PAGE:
Although the stories are mildly entertaining, this DVD commits a cardinal sin of children's entertainment: The adults lecture all the time. It's too much. There is a reason why characters like Peter Pan, Nancy Drew, and Huck Finn have endured the test of time; there are no parents around to muck up all the fun and the action. The characters must learn the lessons themselves, and from the people they encounter. Mom and Dad rushing in to give a quick lecture is just too much like real life, and it eliminates the necessity to think for oneself.
That said, this DVD does have some good, solid features to it, namely the fact that it underscores the need to respect grown-ups and one another. A range of emotions are portrayed, both positive and negative, and the characters manage to work through them. In "Mighty Milton," children's ability to be incredibly cruel to one another is handled quite deftly, and in "Say Please and Thank You," there is an interesting moment where, after Mama and Papa Bear emphasize the importance of appreciating others, it is clear the lecture has just gone over the kids' heads.
On the negative side, the episodes have a very choppy feel to them; each is basically a series of examples before the moral is spelled out. The adults in the stories often indulge the kids to a fault: Brother's principal is perfectly okay with the fact that Brother just threw a ball through a school window, and Farmer Ben offers Brother a slice of watermelon right after he catches Brother trying to steal one! Mama and Papa Bear are constantly offering positive reinforcement and rarely lose their tempers, which -- let's face it, folks -- does not happen in real life.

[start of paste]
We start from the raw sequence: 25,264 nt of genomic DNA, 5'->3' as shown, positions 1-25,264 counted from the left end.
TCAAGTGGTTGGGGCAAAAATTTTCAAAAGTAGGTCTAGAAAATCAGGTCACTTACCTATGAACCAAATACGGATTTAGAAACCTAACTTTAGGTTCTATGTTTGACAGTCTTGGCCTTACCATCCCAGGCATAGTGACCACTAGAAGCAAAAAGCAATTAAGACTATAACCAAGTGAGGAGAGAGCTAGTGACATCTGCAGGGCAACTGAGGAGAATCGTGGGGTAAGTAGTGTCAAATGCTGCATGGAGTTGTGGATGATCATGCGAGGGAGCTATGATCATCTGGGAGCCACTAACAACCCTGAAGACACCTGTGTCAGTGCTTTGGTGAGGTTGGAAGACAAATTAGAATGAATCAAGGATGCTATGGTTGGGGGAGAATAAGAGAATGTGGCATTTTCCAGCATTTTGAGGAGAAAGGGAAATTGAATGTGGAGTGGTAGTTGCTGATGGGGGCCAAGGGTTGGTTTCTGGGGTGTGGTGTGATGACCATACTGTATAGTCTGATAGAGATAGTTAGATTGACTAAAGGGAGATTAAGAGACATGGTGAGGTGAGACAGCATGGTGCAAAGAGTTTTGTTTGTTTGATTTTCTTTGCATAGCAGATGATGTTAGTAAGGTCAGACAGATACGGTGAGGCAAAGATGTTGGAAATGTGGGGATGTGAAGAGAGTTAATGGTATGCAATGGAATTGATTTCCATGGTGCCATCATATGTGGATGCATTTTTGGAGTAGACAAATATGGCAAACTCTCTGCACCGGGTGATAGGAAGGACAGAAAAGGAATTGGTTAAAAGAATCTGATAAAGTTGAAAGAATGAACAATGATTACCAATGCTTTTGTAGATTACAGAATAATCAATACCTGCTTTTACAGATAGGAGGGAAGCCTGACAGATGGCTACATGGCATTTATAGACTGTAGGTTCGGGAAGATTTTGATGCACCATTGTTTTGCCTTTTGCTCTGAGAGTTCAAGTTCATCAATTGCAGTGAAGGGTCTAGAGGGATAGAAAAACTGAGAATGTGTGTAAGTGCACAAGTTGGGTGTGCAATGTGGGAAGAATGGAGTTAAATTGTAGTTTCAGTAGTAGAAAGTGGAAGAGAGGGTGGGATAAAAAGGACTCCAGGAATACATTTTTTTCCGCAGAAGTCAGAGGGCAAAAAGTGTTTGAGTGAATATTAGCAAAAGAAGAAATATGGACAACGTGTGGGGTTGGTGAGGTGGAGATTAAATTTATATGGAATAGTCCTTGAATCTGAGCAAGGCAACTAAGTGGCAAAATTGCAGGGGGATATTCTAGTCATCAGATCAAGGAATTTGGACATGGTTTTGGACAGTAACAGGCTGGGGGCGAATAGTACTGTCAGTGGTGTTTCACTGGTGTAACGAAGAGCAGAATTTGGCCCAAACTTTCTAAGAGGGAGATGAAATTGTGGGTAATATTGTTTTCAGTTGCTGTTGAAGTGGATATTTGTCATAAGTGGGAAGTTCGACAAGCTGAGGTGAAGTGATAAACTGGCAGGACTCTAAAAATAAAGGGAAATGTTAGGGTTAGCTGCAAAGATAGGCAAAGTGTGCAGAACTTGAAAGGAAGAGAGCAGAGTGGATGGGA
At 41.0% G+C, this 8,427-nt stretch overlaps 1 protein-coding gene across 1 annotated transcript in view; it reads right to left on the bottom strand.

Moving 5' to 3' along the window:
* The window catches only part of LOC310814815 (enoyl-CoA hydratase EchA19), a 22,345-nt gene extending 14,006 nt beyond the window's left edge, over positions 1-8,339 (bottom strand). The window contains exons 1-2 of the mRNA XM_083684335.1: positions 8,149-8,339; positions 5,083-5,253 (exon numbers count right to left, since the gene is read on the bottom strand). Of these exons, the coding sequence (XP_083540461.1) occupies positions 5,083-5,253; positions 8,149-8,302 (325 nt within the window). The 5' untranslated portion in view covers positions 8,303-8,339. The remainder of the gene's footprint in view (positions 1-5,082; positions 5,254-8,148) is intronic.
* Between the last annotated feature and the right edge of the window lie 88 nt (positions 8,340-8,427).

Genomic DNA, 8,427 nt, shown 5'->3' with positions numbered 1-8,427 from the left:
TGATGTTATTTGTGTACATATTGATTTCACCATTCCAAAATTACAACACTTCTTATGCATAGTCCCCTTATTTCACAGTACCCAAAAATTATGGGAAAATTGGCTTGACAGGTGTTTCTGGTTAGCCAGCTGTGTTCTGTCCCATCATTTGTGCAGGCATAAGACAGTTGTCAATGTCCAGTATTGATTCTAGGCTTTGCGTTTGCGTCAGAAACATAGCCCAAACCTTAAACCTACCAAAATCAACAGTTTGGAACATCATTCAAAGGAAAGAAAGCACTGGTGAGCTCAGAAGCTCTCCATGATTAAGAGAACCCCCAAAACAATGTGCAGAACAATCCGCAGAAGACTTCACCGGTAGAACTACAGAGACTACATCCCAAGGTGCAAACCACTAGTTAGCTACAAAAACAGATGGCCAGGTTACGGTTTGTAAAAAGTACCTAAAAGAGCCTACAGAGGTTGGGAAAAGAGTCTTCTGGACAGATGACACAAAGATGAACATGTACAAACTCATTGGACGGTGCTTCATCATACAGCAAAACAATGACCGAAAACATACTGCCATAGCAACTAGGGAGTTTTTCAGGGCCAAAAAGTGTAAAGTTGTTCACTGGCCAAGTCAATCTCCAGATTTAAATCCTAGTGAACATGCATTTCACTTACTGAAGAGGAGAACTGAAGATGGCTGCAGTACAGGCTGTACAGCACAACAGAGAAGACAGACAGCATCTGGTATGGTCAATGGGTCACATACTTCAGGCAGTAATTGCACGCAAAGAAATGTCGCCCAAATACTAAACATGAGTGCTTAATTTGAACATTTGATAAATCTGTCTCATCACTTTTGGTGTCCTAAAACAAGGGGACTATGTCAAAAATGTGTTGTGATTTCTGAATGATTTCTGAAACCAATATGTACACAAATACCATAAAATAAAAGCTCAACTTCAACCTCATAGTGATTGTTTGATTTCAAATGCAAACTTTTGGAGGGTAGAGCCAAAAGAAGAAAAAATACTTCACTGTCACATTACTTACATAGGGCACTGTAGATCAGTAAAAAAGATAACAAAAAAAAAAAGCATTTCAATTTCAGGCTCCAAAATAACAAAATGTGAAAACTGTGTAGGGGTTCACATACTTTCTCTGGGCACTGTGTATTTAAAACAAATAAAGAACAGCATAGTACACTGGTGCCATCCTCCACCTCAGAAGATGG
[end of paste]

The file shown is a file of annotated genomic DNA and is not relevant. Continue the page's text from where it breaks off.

The colors and lines on this DVD are bright, sharp, and beautiful. Kids will be instantly drawn in by the vividness of the picture. The voice acting, however, is uninspiring and verges on the shrill. This DVD is also lacking in special features; previews of other DVDs are the only extras, and for a DVD to be worth an investment for children, games and read-along activities are almost a requirement. The stories, however, can be viewed in a variety of ways, as "Play All," "Play All Continuously," or "Episode Selection" options are given. As a parent I always appreciate the continuous loop, especially on the shorter DVDs...until I can train my little one to operate the remote himself, it means less running back and forth to work the remote.
The Berenstain Bears: Bears Mind Their Manners! is perfectly acceptable entertainment, but there are plenty of other children's DVDs out there that manage to teach without whacking kids over the head with the moral of the story. Check out the softcover Berenstain Bears books instead; they are much more palatable.
A hung jury on The Berenstain Bears: Bears Mind Their Manners!. It's not great, but it's not bad, either.
Review content copyright © 2005 Lacey Worrell; Site layout and review format copyright © 1998 - 2013 HipClick Designs LLC
Scales of Justice
* Full Frame
* Dolby Digital 5.1 Surround (English)
Running Time: 82 Minutes
Release Year: 2004
MPAA Rating: Not Rated